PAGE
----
- Author: Deepa Srivastava, Ph.D.
Adult participants adopted food and financial resource management practices and improved their food security and household financial stability.
The COVID-19 pandemic has increased food insecurity among community's most vulnerable population. Food insecurity is a major public health issue in which low-income individuals are disproportionately affected. While people with limited incomes face many constraints that negatively impact their food resources and access to foods, employing food and financial resource management knowledge and skills may help promote a healthy diet and stretch food budgets, ultimately increasing food security and food resiliency.
How UC Delivers
In 2020, UCCE Tulare Nutrition Educator- Elia Escalante recruited Supplemental Nutrition Assistance Program - Education (SNAP-Ed) eligible and limited resource adults from local community-based agencies and schools to administer CalFresh Healthy Living, UC (CFHL, UC) nutrition education programs. Elia implemented two evidence-based CFHL, UC food resource management curricula. The Plan, Shop, Save and Cook (PSSC), is a 4-weeks series-based curriculum through which participants learned how to plan nutritious meals for their family in a budget, and taste a healthy, low-cost recipe. A majority of PSCC participants were female (92%), Hispanic (92%) and in the age range of 18-59 years (88%). Making Every Dollar Count (MEDC) is a 4-weeks series-based curriculum through which participants learned how to set goals and manage resources effectively to eat healthy and stretch food dollars. All MEDC participants (n=44) were female with a majority of participants being Hispanic (98%) and in the age range of 18-59 years (95%). All participants who completed PSSC pre-post and MEDC retrospective surveys received graduation certificate.
PSSC Outcome Assessment: Of the 60 participants who completed the PSSC pre-to-post surveys showed significant improvements in the following areas: plan meals (85%, p<.001), compare unit prices (86%, p<.01), shop with a list (81%, p<.001), think about health choices (95%, p<.001), use nutrition facts label (82%, p<.001), all five behaviors-plan, price, shop, think, fact (61%, p<.001), and use MyPlate (74%, p<.001). As a result of attending PSSC classes, participants shared their successes: “I had several changes- eat healthier; use right portions, less salt, more water; use less sugar and add more fruit and vegetables”; “I have stopped buying sodas; I make more infused waters with fresh fruits and vegetables.”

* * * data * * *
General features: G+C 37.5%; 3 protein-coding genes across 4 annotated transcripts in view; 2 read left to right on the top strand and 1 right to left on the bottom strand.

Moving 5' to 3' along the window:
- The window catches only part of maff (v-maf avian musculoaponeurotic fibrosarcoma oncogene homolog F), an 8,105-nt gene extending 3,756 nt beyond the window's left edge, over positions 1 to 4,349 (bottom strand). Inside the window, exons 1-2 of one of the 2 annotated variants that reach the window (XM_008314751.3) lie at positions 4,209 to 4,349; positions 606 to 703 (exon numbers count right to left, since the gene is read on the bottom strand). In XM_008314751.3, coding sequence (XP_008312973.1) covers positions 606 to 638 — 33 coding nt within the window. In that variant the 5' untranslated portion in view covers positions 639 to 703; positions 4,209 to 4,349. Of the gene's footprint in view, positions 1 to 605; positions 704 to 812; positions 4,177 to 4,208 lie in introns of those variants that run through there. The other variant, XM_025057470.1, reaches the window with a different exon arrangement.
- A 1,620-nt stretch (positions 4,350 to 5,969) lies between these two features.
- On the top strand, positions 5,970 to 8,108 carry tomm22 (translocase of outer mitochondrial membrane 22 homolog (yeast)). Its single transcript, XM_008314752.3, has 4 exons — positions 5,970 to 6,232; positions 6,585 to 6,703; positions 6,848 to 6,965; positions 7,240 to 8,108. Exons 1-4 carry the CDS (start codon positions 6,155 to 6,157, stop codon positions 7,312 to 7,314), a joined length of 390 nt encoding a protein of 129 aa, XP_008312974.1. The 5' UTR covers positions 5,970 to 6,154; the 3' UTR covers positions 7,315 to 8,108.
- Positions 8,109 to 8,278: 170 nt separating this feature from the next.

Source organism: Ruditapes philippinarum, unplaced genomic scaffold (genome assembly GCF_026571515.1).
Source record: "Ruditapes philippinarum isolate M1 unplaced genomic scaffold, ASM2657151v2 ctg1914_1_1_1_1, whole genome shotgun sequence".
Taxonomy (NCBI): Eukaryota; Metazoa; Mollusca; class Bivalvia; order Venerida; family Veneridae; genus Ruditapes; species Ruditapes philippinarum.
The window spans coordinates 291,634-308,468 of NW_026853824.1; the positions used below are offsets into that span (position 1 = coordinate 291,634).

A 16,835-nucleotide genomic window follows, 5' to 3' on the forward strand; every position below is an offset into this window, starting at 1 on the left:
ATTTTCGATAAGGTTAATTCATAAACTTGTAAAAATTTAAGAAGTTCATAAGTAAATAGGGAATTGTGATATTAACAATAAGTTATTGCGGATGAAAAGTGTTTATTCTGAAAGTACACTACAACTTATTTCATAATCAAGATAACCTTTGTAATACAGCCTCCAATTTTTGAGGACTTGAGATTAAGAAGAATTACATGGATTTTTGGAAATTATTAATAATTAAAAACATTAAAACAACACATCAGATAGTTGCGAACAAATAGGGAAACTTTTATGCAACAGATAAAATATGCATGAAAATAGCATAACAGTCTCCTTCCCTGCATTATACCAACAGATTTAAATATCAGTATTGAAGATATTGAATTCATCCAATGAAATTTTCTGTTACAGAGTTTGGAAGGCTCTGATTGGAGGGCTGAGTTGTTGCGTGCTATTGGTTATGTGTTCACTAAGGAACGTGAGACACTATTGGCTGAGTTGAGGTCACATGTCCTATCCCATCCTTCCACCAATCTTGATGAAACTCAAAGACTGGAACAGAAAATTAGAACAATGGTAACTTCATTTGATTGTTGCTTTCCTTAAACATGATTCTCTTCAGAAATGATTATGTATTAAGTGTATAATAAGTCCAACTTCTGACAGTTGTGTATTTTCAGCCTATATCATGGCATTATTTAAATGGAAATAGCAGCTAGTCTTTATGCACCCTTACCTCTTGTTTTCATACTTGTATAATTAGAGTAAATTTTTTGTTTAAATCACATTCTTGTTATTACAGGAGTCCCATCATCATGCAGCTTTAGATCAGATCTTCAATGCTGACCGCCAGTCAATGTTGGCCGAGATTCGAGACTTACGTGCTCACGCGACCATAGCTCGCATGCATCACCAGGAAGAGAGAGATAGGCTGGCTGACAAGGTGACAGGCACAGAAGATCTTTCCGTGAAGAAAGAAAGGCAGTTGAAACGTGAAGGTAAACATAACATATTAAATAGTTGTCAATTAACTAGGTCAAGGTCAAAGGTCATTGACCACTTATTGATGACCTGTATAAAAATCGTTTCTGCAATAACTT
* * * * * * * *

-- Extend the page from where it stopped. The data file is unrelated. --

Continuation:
MEDC Outcome Assessment: Of the 44 participants who completed the retrospective MEDC survey improved behaviors in the following areas: 84% wrote a personal goal, 93% used choice-making steps with decision, 86% identified community resources they can use, 67% checked to see if they are eligible for Earned Income Tax Credit, 100% used one of the easy ways to save on food, and 93% determined using coupon is better than buying store brand. And the fact that 82% saved money demonstrates that improved household financial stability, and 95% reporting that they made food last until they have money to buy more demonstrates improved food security.
As a result of attending MEDC classes, participants shared their successes: “Make better choices, plan my purchases and make my money last longer”; “I learned to compare prices when shopping.”
Overall, the outcome evaluation results indicated that a combination of food and financial resource management education is critical to enable parents to know how to make the best choices with the existing resources and to keep within a limited budget so that the household does not lack money and other resources for food. Collectively, these measured outcomes demonstrated learning and practices adopted by the participants that can lead to improved food security and financial well-being.